earth. The whole amount of solid contents in a gallon, probably does not much exceed one hundred grains.

It is certainly surprising, that so minute a proportion of foreign matter should give to these waters any considerable degree of efficacy, and, as they are really efficacious in many diseases, we must impute a great deal to the conjoined operation of the mineral ingredients and of the temperature.

The afternoon being very pleasant, we went from the post-chaise to the top of the coach, and, within two hours, arrived at Bristol, which is twelve or thirteen miles from Bath. There was a man on the top of the coach who was with Captain Law, in the Jupiter, when that ship struck the ice and went down; he was emigrating to America, but was glad to escape back to Europe with his life. The villages of Keynsham, Brislington, &c. through which we passed, were of no great consequence; the country was hilly and picturesque, even more so than around Bath.

When we stopped at the inn in Bristol, although several of the house servants were standing by, not one of them offered to lend us any aid in descending from the top of the coach, or discovered any disposition to carry in our trunks, until they were called upon for that purpose. We were amused with the contrast which this deportment exhibited to what we had experienced, the evening before, at Trowbridge.

When we arrived there in a post-chaise, it was sounded through the house, in an instant: a chaise is come ; the porter at the door first raised the hue and cry, and we could hear this short sentence repeated from one part of the house to another, like a responding echo; immediate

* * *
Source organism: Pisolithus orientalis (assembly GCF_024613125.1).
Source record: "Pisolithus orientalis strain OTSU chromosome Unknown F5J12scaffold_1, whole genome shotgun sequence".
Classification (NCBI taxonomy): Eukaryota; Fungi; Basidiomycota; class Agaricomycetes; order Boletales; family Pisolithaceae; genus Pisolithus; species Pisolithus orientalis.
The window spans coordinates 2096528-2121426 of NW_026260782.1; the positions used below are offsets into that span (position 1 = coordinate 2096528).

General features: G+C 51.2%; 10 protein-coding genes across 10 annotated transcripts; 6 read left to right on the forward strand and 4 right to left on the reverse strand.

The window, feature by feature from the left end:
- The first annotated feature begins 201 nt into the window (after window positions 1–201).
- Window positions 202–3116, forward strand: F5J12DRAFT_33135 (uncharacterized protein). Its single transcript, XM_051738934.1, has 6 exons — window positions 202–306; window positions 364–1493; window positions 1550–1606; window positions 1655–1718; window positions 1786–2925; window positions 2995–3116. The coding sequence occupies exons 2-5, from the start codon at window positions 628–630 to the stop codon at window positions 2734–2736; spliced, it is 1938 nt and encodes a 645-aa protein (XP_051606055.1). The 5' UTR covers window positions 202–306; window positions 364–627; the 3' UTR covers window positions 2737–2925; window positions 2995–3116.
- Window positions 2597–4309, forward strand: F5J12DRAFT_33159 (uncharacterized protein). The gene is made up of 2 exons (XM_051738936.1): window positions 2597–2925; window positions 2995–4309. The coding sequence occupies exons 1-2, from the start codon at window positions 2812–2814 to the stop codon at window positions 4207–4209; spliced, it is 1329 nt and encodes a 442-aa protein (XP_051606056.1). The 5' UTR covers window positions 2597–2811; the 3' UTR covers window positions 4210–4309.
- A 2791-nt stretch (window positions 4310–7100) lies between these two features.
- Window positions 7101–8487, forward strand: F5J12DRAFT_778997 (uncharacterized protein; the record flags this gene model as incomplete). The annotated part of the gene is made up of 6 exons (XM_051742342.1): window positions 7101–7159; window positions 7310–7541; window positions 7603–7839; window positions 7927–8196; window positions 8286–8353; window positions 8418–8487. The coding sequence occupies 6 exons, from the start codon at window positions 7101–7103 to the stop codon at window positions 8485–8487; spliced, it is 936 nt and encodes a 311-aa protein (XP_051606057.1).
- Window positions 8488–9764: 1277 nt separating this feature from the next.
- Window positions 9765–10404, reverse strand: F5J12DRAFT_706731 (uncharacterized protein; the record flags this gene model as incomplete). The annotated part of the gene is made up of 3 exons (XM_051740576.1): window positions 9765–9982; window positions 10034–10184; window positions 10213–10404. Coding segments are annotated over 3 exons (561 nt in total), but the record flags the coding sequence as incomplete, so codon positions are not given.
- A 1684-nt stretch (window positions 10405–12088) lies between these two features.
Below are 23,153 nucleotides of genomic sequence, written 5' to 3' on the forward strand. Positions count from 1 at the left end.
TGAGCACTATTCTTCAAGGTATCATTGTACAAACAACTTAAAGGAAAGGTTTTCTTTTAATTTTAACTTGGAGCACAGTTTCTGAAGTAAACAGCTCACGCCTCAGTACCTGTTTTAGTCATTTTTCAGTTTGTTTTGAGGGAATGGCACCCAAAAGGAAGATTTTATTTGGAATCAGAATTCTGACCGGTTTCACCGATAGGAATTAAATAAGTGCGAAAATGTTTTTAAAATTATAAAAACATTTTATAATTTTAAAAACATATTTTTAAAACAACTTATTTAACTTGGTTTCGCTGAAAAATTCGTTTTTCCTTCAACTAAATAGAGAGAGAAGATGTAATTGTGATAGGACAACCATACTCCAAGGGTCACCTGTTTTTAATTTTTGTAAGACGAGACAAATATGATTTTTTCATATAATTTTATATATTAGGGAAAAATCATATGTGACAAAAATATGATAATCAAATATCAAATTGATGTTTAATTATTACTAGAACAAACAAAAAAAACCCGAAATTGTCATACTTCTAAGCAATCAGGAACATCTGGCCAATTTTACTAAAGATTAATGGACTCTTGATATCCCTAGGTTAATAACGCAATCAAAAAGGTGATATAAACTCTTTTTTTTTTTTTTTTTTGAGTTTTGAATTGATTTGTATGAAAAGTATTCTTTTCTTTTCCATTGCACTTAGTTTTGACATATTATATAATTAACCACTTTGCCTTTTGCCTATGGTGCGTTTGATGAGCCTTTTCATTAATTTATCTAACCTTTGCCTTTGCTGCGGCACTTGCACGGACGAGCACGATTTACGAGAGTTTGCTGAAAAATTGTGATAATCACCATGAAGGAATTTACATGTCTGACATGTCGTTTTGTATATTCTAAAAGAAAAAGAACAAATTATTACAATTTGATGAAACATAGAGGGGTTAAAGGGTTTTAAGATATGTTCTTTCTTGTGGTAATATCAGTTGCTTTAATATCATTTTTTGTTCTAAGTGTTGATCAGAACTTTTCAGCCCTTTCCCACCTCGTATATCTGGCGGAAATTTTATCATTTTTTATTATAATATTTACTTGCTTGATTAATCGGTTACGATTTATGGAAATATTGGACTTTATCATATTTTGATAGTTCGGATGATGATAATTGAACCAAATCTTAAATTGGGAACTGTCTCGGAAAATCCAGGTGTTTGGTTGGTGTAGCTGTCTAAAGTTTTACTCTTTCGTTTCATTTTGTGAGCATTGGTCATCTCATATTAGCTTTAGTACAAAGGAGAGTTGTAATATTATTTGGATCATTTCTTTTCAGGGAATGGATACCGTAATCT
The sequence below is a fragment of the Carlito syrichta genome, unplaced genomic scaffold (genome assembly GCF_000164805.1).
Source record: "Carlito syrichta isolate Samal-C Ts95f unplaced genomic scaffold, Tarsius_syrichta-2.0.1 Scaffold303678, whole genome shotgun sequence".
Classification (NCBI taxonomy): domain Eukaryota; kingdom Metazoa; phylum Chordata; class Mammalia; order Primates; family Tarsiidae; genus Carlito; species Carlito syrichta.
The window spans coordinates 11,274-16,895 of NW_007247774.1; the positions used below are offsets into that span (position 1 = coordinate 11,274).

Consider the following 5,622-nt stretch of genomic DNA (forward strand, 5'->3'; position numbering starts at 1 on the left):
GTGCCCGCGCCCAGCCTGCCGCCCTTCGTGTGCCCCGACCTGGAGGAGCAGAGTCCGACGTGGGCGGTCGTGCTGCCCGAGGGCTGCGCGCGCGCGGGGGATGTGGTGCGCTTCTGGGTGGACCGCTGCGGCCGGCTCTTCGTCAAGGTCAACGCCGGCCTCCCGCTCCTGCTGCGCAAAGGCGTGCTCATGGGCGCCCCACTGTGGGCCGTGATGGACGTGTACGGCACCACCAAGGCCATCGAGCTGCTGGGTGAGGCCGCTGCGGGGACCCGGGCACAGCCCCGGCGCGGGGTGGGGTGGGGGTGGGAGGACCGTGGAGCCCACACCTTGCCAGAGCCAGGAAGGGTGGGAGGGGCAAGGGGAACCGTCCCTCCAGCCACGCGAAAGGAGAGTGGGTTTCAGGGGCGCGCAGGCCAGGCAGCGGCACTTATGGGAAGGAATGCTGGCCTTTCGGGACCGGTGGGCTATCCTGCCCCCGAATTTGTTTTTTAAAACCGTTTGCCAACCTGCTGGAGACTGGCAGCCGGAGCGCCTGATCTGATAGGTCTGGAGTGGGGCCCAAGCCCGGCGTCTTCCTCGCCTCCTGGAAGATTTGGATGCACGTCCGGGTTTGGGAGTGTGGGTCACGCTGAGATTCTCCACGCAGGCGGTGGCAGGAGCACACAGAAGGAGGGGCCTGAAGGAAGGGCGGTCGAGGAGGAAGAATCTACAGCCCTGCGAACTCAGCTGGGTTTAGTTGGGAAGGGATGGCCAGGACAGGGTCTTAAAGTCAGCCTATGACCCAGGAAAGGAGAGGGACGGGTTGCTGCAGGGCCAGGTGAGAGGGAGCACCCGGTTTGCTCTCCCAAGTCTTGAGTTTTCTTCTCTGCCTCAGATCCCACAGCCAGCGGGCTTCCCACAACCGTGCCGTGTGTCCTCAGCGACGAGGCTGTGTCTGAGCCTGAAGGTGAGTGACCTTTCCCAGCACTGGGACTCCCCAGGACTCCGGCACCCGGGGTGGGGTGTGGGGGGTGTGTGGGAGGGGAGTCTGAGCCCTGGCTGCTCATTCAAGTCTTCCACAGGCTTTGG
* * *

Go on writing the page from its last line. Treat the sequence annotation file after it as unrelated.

ly the porter, the ostler, the boots and the waiters, came trooping to our aid, and we could hardly get out of the carriage, through the crowd of arms raised for our assistance.

I presume you readily understand the thing without an explanation ; the strangers in the post-chaise were expected to pay well, and to pay servants of every description, while the men on the top of the coach, might possibly have money, but, in all probability, rode there to save it. Thus it is, that in England, as in most other countries, the attentions which a traveller receives at the inns, are proportioned very exactly to the style in which he arrives.


The Avon-Deep mud— The hot wells–Lyttleton's description

of them--Beautiful fossils--St. Vincent's rock-Prospect--A Roman camp-A lunatic-Anecdote of an author-Virulence of English jacobins–Babtist institution--Manufactures Pins -Glass--Brass--Iron--A fair in a church-yard--Sketch of Bristol-Redcliffe church-Nuisance.